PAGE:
Subject: I have found a CD that I think you would enjoy
|Wolfgang Amadeus Mozart, Nikolaus Harnoncourt, Concentus Musicus Wien|
Mozart: Regina Coeli K. 108/Litaniae Lauretanae K. 109/Benedictus Sit Deus K. 117/Te Deum Laudamus K. 141
Genres: Pop, Classical
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A voice teacher and early music fan
George Peabody | Planet Earth | 02/15/2007
(5 out of 5 stars)
"ARNOLD SCHOENBERG CHOIR DELIVERS AN IMPASSIONED MOZART!
Amadeus Mozart (1756-1791) Every piece of music that Mozart wrote bears the mark of the unique genius that he was; so much so that Haydn said of him (to his father), "I declare to you upon my honor that I consider your son the greatest composer I have ever heard." "Sounds and sweet airs that give delight and hurt not" crowded his mind giving him no peace until he put them on paper. The result is an incredible number of works that are designed to soothe, caress, comfort and charm.. He wrote in his many letters, while traveling all over Europe, that "passions, whether violent or not, must never be expressed in such a way as to excite disgust, and even in the most terrible situations,must never cease to be 'music'." And I believe that his works attest to his belief.
Most of his sacred music was written in his younger days while he still lived in Salzburg, but they show a maturity far beyond his years, and they are truly magnificent compositions. They fall into two groups: on the one hand, works intended for the Proper of the Mass, and on the other, pieces composed for the Divine Office. I'll comment on two of my favorites on this recording.
The "Regina coeli" is one of four Marian antiphons that were sung at Compline between Easter Saturday and the Saturday following Pentecost. Written in Salzburg in 1771, its cyclical structure reveals the influence of the Neopolitan sinfonia (he had just returned from his visit to Italy), while the additional use of trumpets underscores its festive character.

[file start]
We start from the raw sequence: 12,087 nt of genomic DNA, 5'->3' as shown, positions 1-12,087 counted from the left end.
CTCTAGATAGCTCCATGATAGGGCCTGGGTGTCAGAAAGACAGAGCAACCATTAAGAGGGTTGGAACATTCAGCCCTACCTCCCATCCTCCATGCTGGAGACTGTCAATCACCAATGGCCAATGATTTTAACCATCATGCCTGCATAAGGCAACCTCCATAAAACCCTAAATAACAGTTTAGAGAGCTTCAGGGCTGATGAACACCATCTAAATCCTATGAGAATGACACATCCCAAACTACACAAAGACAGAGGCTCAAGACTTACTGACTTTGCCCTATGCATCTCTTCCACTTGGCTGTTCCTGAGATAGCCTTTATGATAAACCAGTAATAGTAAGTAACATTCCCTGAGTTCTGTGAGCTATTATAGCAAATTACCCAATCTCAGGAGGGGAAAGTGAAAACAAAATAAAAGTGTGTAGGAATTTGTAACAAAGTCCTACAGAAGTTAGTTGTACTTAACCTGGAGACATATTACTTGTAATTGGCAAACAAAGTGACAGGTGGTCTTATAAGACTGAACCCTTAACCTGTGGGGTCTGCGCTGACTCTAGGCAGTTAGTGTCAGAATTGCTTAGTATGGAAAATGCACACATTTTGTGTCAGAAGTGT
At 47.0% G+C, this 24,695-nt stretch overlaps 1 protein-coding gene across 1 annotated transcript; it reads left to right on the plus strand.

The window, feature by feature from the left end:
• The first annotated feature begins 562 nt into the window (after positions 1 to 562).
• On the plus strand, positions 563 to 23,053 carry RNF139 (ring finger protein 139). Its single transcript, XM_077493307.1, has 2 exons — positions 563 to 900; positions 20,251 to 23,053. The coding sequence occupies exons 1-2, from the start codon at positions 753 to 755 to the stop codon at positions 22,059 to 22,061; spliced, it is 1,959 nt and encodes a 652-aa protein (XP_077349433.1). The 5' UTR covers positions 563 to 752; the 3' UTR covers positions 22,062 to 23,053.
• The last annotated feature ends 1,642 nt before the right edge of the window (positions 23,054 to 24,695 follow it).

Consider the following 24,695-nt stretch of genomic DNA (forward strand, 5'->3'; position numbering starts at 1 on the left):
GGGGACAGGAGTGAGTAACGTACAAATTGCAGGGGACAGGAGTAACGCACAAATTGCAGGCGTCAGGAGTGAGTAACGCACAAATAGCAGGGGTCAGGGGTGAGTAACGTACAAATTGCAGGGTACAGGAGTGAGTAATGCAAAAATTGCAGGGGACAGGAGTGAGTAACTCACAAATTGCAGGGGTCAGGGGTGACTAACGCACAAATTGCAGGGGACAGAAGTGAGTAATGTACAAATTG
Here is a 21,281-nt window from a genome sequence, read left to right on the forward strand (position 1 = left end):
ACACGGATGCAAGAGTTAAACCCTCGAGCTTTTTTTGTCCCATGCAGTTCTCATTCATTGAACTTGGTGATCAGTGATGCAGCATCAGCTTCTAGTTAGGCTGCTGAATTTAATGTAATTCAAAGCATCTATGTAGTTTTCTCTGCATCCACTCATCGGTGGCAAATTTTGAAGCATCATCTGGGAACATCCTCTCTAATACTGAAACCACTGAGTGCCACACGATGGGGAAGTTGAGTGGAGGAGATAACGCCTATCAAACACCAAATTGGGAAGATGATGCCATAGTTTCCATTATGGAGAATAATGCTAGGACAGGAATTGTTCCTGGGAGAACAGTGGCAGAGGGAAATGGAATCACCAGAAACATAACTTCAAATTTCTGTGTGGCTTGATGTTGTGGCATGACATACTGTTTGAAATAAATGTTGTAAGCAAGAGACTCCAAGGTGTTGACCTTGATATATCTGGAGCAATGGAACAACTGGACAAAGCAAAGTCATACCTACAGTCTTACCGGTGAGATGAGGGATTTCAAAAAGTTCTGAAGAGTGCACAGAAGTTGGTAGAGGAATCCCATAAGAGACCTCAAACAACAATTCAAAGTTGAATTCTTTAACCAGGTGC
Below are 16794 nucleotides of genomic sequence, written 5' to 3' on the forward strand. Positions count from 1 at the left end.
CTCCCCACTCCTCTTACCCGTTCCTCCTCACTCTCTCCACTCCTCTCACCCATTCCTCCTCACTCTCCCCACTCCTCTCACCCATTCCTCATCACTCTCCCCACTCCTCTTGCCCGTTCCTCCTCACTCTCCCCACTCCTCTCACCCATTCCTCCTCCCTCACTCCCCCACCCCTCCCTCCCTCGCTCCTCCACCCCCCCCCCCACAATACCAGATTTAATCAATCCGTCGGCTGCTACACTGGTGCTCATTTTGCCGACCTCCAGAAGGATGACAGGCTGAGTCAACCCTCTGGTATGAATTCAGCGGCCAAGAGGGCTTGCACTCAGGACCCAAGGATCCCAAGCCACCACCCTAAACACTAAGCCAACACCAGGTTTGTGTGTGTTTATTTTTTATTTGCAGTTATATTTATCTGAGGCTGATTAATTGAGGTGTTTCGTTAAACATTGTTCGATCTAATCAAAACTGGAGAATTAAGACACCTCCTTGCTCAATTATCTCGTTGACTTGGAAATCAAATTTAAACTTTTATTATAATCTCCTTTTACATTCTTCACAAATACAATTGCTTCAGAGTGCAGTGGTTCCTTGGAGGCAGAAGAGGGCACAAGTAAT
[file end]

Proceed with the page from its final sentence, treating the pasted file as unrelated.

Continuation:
The solo motet 'Ergo interest-Quaere superna' was composed in Milan in 1770, and is written in the ecclesiastical style of the period. It is cast in the form of a recitative and aria, and is one of a number of works with a sacred, but not liturgical text.
As to the rendition of all of these beautiful compositions, we can only say that they are performed with expertise and artistry. The primary singers are the soloists,of which there are : 3 sopranos,1 alto,4 tenors and 1 bass; all enhanced by a very good Arnold Schoenberg Choir.
The leading soprano (she had the most solos) was actually my favorite:Barbara Bonney. She has consistently good diction and her tone quality is such that it does not 'muddy' it up. Sopranos seem to have a tendency to overfocus on their sound, and that is important, but so is the conveyance of the meaning of the song! Elisabeth von Magnus has an alto voice that at times can get heavy, but that did not happen in her three solo spots on this disc. The four tenors were all quite good, and each soloed only once on this recording as did the one bass; all quite skilled.
I have always found Nicolaus Harnoncourt very capable at whatever he puts together, so you can't go wrong with this disc if you are a Mozart fan. I have another recording that he directed with Sylvia McNair and Bonney doing some of the solo work; it's excellent: Mozart 'Grabmusik K 42, Regina Coeli K. 127 and Ave Verum Corpus."